There is no apparent reason to read A Blueprint for Love. It isn’t inspiring or exhilarating and it doesn’t even indulge in a wild theme. But there’s a sombre beat embedded in its words that will provoke a silent inquiry, a question that that will make you turn its pages and read till the end.
Chatura Rao’s book is like a song divided by two rhythms – the soft, melancholic rumination of the past and the volatile drumming of the present. Its tone becomes its definition and limitation at the same time. The story’s four main characters – all of who are quiet, lonely figures – consistently revert to the threads of their memories as reality knocks at their safe haven. Their only quest is a simple desire: finding home.
Like any other odyssey, the characters’ longing for home is riddled with obstructions that arrive in the guise of a broken marriage, the death of a sister/best friend, confinement within a conservative family, and even communal violence.
Which props up the inquiry: What is home? Is it the physical space where you were born? Is it the elements of your life? Is it where those you love live? Is it religion? Is it in adventure pumping shots of adrenaline? Is it the calm of completing a routine? Or is it simply another person or people – a friend, a family, a lover, a confidant?
As Reva, Suveer, Zahyan and Mahnoor grapple with these questions, their personal tragedies fuse with this overbearing sense of rootlessness, like unmoored boats adrift on a vast ocean of identities. Maybe that’s why most characters in A Blueprint for Love blanket reality with memories, follow the sound back to their beginnings, and willingly submerge themselves in the wave of the past.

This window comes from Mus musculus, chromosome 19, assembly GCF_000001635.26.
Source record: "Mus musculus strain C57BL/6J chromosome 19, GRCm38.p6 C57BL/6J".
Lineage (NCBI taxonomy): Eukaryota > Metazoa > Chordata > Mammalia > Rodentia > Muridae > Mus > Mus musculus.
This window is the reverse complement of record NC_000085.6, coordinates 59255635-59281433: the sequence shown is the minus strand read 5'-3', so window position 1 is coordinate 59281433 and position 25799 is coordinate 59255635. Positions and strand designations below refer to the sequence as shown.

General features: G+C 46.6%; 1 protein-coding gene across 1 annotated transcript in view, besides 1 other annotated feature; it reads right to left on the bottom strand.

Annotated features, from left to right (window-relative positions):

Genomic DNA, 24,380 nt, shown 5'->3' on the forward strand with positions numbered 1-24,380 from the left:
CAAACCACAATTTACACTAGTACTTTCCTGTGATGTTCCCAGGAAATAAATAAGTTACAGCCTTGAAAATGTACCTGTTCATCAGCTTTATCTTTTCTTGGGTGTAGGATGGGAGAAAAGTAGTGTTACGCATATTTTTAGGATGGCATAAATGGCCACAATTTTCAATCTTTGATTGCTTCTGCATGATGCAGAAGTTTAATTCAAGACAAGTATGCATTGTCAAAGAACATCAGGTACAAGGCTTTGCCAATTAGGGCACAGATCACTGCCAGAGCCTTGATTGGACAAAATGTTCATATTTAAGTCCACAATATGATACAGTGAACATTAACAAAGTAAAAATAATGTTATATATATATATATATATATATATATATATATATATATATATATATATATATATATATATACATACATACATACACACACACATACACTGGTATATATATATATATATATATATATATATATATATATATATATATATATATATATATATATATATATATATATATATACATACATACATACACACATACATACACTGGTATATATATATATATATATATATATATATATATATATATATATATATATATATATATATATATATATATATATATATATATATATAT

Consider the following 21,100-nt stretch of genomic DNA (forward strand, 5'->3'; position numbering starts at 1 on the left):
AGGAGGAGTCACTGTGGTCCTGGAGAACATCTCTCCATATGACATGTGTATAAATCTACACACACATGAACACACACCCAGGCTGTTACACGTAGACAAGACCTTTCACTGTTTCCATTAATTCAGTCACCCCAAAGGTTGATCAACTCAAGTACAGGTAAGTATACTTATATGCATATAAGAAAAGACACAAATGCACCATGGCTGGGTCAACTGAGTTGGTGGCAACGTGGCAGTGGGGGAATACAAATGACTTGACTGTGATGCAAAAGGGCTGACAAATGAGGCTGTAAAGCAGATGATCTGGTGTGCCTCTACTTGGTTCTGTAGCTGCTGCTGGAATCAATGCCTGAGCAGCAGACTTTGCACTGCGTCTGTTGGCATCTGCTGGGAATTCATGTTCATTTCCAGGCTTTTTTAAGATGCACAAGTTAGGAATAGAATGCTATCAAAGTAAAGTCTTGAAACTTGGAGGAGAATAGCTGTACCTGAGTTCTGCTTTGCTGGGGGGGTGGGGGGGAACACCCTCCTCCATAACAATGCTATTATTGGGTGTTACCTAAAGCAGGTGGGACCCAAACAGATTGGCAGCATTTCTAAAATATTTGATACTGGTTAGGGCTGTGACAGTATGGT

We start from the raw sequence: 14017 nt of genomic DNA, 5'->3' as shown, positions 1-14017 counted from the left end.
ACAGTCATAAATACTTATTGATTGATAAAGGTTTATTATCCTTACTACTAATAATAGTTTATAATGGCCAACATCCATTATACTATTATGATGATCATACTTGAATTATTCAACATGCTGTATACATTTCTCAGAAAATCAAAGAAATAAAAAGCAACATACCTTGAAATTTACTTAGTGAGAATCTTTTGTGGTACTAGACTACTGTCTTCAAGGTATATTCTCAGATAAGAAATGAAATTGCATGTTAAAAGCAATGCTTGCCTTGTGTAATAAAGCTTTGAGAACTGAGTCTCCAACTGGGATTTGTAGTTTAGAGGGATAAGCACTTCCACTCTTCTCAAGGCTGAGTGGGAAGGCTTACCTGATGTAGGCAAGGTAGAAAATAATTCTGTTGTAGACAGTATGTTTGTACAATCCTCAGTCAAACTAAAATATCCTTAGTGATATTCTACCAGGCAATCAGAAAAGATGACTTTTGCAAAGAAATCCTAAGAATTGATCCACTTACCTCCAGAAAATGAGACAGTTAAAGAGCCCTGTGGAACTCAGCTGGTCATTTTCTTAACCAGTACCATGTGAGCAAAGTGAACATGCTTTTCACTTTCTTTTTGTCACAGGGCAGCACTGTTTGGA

The plot takes in the inflamed streets of post 2002-Gujarat, tense with religious rivalries, where Mahnoor falls victim to militant Hindu fervor. Just as his adversaries do, Zahyan channels his rage into extremism in his urge to avenge his wife. Rao fits a journalist, Suveer, into the story as a driver of justice but Reva’s inclusion seems almost forced and her help to the wronged couple only serves the love story between her and Suveer. It does nothing for the collective fight against injustice.
Although this thematic shift makes Zahyan the most multidimensional character – one whose sensitivity belies the violence he is adopting -- it makes A Blueprint for Love muddled, not complex. Still, sketching the circumstances that prod Zahyan to adopt a hardline philosophy is an interesting attempt to understand the making of an extremist; for many of those who take up arms are not beasts, but victims of exploitation too.
There’s something pure about reading the work of an unfamiliar author. The reader takes the plunge with little or no knowledge. The crisp first page can spring any surprise, devoid of any expectations. Chatura Rao’s novel seems as nomadic as its characters, roving amid its confusion. But as the quote goes: “Not all those who wander are lost.”
A Blueprint for Love isn’t one of the lost ones.